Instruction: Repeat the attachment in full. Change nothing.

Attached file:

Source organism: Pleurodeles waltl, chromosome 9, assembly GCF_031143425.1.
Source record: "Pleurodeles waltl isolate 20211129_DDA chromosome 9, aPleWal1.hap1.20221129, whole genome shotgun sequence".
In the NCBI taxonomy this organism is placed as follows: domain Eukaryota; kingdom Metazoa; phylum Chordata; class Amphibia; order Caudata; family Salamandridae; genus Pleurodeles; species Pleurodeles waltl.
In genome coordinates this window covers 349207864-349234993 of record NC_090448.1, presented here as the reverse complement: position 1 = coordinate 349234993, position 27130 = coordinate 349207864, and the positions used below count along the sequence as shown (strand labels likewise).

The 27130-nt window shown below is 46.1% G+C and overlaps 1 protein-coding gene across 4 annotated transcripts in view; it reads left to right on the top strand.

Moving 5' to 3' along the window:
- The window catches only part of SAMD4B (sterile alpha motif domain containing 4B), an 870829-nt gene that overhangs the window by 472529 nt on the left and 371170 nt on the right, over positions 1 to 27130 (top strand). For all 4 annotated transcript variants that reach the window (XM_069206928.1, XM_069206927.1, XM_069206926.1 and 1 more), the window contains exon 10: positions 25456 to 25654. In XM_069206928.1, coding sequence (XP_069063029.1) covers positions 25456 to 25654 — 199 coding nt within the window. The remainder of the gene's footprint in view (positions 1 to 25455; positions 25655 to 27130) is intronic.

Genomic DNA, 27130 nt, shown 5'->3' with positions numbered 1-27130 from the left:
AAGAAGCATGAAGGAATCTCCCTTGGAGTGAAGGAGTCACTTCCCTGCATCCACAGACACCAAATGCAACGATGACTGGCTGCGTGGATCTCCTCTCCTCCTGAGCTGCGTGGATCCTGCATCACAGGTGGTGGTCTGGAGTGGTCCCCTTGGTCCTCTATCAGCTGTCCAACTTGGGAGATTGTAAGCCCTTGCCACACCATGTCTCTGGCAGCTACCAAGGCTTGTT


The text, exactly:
Source organism: Pleurodeles waltl, chromosome 9, assembly GCF_031143425.1.
Source record: "Pleurodeles waltl isolate 20211129_DDA chromosome 9, aPleWal1.hap1.20221129, whole genome shotgun sequence".
In the NCBI taxonomy this organism is placed as follows: domain Eukaryota; kingdom Metazoa; phylum Chordata; class Amphibia; order Caudata; family Salamandridae; genus Pleurodeles; species Pleurodeles waltl.
In genome coordinates this window covers 349207864-349234993 of record NC_090448.1, presented here as the reverse complement: position 1 = coordinate 349234993, position 27130 = coordinate 349207864, and the positions used below count along the sequence as shown (strand labels likewise).

The 27130-nt window shown below is 46.1% G+C and overlaps 1 protein-coding gene across 4 annotated transcripts in view; it reads left to right on the top strand.

Moving 5' to 3' along the window:
- The window catches only part of SAMD4B (sterile alpha motif domain containing 4B), an 870829-nt gene that overhangs the window by 472529 nt on the left and 371170 nt on the right, over positions 1 to 27130 (top strand). For all 4 annotated transcript variants that reach the window (XM_069206928.1, XM_069206927.1, XM_069206926.1 and 1 more), the window contains exon 10: positions 25456 to 25654. In XM_069206928.1, coding sequence (XP_069063029.1) covers positions 25456 to 25654 — 199 coding nt within the window. The remainder of the gene's footprint in view (positions 1 to 25455; positions 25655 to 27130) is intronic.

Genomic DNA, 27130 nt, shown 5'->3' with positions numbered 1-27130 from the left:
AAGAAGCATGAAGGAATCTCCCTTGGAGTGAAGGAGTCACTTCCCTGCATCCACAGACACCAAATGCAACGATGACTGGCTGCGTGGATCTCCTCTCCTCCTGAGCTGCGTGGATCCTGCATCACAGGTGGTGGTCTGGAGTGGTCCCCTTGGTCCTCTATCAGCTGTCCAACTTGGGAGATTGTAAGCCCTTGCCACACCATGTCTCTGGCAGCTACCAAGGCTTGTT